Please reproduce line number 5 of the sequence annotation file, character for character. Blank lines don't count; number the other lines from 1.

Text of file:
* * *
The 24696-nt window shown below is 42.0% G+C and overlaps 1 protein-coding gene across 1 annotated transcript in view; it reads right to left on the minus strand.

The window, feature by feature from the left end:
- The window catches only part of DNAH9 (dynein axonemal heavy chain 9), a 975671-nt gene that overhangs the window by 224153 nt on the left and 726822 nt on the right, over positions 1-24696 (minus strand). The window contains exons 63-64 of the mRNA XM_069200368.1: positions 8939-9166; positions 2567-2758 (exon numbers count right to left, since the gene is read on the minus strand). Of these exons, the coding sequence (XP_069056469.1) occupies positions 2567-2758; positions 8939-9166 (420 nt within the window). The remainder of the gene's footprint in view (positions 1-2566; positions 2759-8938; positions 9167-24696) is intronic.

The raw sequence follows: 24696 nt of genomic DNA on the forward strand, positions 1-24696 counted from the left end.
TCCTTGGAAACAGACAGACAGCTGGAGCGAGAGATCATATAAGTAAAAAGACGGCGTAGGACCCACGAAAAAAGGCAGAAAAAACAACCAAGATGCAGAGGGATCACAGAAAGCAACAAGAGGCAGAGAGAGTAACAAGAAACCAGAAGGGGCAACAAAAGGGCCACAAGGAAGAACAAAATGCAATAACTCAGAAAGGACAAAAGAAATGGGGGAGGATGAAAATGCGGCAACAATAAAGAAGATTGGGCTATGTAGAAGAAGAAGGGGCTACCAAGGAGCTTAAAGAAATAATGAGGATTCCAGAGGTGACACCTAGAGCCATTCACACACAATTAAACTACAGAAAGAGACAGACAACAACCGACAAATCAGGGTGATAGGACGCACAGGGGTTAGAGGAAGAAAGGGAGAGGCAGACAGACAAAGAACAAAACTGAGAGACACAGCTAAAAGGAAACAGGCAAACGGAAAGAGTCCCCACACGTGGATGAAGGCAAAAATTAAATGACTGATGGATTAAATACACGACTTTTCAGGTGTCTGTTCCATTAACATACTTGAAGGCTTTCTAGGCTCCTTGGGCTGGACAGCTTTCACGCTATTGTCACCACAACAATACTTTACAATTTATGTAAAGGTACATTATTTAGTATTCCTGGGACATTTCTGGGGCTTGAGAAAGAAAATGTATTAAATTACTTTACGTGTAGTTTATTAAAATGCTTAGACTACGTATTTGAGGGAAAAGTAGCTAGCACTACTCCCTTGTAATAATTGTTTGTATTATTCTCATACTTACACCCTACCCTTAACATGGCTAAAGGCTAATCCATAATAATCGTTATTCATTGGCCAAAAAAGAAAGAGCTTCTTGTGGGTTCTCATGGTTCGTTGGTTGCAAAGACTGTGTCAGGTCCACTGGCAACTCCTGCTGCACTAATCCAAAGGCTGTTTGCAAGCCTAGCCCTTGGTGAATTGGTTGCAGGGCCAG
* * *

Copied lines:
TCCTTGGAAACAGACAGACAGCTGGAGCGAGAGATCATATAAGTAAAAAGACGGCGTAGGACCCACGAAAAAAGGCAGAAAAAACAACCAAGATGCAGAGGGATCACAGAAAGCAACAAGAGGCAGAGAGAGTAACAAGAAACCAGAAGGGGCAACAAAAGGGCCACAAGGAAGAACAAAATGCAATAACTCAGAAAGGACAAAAGAAATGGGGGAGGATGAAAATGCGGCAACAATAAAGAAGATTGGGCTATGTAGAAGAAGAAGGGGCTACCAAGGAGCTTAAAGAAATAATGAGGATTCCAGAGGTGACACCTAGAGCCATTCACACACAATTAAACTACAGAAAGAGACAGACAACAACCGACAAATCAGGGTGATAGGACGCACAGGGGTTAGAGGAAGAAAGGGAGAGGCAGACAGACAAAGAACAAAACTGAGAGACACAGCTAAAAGGAAACAGGCAAACGGAAAGAGTCCCCACACGTGGATGAAGGCAAAAATTAAATGACTGATGGATTAAATACACGACTTTTCAGGTGTCTGTTCCATTAACATACTTGAAGGCTTTCTAGGCTCCTTGGGCTGGACAGCTTTCACGCTATTGTCACCACAACAATACTTTACAATTTATGTAAAGGTACATTATTTAGTATTCCTGGGACATTTCTGGGGCTTGAGAAAGAAAATGTATTAAATTACTTTACGTGTAGTTTATTAAAATGCTTAGACTACGTATTTGAGGGAAAAGTAGCTAGCACTACTCCCTTGTAATAATTGTTTGTATTATTCTCATACTTACACCCTACCCTTAACATGGCTAAAGGCTAATCCATAATAATCGTTATTCATTGGCCAAAAAAGAAAGAGCTTCTTGTGGGTTCTCATGGTTCGTTGGTTGCAAAGACTGTGTCAGGTCCACTGGCAACTCCTGCTGCACTAATCCAAAGGCTGTTTGCAAGCCTAGCCCTTGGTGAATTGGTTGCAGGGCCAG